Some scans (abdomen and pelvis) require the patient to drink a dilute barium liquid prior to the scan. Also, for certain exams contrast or dye must be injected into a vein during the scan. The entire procedure takes 15 to 45 minutes depending on what part of the body is being scanned. After the scan is finished, a board certified radiologist will interpret the study and send a report to the referring physician.

Ultrasound

Ultrasound is a diagnostic medical imaging technique used to visualize muscles, tendons, and many internal organs, their size, structure, and any extreme lesions with real time tomographic images. It is also used to visualize a fetus during routine and emergency prenatal care.

Ultrasound scans are performed by medical health care professionals called sonographers. Ultrasound has been used to image the human body for at least 50 years. It is one of the most widely used diagnostic tools in modern medicine. The technology is relatively inexpensive and portable, especially when compared with modalities such as magnetic resonance imaging (MRI) and computer tomography (CT). As currently applied in the medical environment, ultrasound poses no known risks to the patient. Ultrasound is generally described as a "safe test" because it does not use ionizing radiation.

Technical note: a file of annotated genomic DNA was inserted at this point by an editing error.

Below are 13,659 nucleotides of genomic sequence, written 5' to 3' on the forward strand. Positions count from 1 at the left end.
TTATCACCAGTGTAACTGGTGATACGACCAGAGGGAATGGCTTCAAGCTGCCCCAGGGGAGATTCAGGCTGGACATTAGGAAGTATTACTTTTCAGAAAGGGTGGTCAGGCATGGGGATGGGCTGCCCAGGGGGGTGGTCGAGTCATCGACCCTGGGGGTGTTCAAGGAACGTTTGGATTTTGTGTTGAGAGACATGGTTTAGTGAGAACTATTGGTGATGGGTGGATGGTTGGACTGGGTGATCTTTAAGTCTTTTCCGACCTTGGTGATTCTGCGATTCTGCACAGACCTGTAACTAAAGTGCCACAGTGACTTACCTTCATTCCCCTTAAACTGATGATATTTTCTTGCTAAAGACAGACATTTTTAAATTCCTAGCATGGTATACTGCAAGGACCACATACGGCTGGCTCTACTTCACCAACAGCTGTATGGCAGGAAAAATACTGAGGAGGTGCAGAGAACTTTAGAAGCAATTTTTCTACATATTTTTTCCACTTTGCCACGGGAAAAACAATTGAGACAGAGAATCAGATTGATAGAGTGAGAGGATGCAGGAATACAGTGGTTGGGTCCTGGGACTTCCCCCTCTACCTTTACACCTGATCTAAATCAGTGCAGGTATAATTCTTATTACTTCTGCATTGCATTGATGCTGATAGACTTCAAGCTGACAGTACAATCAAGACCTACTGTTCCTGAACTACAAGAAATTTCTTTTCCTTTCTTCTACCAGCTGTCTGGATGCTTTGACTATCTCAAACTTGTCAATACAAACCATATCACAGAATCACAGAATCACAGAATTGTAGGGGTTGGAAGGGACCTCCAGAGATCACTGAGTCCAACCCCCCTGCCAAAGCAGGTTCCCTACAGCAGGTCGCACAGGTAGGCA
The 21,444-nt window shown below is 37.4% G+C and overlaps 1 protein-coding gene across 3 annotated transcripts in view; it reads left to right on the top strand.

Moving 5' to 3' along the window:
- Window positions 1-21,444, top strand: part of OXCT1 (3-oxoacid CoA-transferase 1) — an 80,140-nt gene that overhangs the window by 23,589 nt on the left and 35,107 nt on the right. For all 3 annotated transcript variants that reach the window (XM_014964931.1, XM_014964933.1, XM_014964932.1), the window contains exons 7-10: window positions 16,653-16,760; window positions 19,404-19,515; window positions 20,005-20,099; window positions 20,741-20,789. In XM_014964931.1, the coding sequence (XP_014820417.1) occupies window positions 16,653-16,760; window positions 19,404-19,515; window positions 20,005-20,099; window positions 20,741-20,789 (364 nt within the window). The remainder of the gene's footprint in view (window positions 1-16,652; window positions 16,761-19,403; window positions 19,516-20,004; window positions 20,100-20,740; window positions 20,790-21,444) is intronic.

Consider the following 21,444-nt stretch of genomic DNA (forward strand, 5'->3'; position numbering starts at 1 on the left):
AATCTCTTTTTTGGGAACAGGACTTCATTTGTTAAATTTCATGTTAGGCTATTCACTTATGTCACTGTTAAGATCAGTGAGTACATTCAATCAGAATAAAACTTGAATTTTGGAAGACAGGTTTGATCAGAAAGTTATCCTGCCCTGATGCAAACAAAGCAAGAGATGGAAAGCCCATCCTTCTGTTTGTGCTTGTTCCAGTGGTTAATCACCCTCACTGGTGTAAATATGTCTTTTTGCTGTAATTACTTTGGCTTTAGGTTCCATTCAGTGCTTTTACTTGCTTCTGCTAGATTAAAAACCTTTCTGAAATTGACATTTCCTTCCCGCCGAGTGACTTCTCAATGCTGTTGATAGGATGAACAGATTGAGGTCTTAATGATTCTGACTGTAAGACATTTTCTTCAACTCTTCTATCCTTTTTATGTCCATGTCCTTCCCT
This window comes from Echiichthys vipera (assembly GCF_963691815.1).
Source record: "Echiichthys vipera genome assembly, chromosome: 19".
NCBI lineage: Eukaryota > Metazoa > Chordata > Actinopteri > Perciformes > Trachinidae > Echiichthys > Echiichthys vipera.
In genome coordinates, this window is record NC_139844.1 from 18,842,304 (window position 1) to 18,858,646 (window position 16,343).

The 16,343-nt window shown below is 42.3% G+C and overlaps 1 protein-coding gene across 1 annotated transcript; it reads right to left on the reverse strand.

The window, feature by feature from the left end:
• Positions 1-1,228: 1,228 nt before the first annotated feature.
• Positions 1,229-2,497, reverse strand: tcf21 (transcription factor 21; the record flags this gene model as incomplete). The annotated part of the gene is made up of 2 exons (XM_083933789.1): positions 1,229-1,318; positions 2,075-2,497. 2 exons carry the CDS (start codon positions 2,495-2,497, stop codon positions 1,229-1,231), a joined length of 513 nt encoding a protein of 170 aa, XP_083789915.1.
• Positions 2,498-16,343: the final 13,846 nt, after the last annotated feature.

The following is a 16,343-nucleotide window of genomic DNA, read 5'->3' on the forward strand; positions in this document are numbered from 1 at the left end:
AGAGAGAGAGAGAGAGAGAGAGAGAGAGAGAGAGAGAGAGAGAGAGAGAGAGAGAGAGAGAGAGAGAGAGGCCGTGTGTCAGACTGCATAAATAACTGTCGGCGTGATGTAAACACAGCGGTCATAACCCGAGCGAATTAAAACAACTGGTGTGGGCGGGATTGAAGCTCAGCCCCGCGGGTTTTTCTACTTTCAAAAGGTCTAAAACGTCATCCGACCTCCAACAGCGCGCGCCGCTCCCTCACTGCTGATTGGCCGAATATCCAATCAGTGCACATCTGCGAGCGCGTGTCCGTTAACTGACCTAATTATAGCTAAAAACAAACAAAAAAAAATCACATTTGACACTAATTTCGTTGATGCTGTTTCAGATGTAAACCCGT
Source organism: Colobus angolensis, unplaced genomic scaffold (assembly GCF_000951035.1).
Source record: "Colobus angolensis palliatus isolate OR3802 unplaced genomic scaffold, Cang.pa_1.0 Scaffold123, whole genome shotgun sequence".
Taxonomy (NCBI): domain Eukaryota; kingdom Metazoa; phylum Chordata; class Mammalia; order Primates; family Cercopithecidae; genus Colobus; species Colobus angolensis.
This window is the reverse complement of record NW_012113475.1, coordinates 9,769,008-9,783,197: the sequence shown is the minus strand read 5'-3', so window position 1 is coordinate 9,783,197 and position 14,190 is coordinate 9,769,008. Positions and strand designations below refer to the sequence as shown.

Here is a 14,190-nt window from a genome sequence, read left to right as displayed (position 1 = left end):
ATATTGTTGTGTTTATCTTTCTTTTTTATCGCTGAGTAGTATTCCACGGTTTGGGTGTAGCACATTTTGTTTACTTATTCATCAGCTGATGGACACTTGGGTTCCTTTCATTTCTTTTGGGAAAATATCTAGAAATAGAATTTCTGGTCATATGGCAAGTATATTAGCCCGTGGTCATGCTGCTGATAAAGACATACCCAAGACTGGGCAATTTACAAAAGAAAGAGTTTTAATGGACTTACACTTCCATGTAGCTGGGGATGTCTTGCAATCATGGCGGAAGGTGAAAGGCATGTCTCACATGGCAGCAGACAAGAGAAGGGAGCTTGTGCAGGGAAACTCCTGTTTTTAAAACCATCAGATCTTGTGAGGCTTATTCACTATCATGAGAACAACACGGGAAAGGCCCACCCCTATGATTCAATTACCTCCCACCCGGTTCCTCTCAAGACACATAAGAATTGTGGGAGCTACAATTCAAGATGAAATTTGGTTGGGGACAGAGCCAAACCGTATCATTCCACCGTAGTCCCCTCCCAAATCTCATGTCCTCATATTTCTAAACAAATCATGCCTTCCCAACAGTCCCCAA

Bone Densitometry

DEXA scanning is a simple, painless test, performed while lying down on the table of the unit. Determinations are made in the lumbar spine, hip and occasionally the forearm. The length of the exam is 10-15 minutes.

Indications to refer patients for bone densitometry testing include:

  • Diagnose osteoporosis-even in its earliest stages
  • Estimate risk of future fractures
  • Monitor efficacy of drug therapy on bone density

Preparation:
No calcium supplements, day of exam. Wear clothing without metallic fasteners or decorations, if you do not wish to change into a hospital gown.

Dual energy x-ray absorptiometry (DXA, previously DEXA) is a means of measuring bone mineral density (BMD). Two x-ray beams with differing energy levels are aimed at the patient's bones. When soft tissue absorption is subtracted out, the BMD can be determined from the absorption of each beam by bone. Dual energy x-ray absorptiometry (DXA) is the most widely used and most thoroughly studied bone density measurement technology.

Ankle-Brachial Index (ABI) Testing

ABI testing is available at Coastal Medical Imaging. The ABI (ankle-brachial index) test, is a simple and painless test that is highly effective in screening patients for PAD (peripheral arterial disease) and other vascular diseases.

An ABI test is performed by measuring blood pressures in both of your arms and legs by using a doppler ultrasound device and pressure cuffs. The registered vascular technologist will compare all four blood pressure measurements and calculate your ABI. Your results will then be reviewed by a board certified interventional radiologist to determine if PAD exists, to what extent, and what treatment options should be used.

If your ABI indicates you may have PAD, Coastal Medical Imaging Center is staffed with board certified interventional radiologists who can provide you with a vascular consult to determine next steps.

Illustration of a right-pointing directional arrow

Log in to the Patient Portal

Request an appointment, ask your office a question, view your lab results, and so much more through the Patient Portal!

Log in or Learn More

Follow Coastal on Facebook

Follow Us @CoastalMedical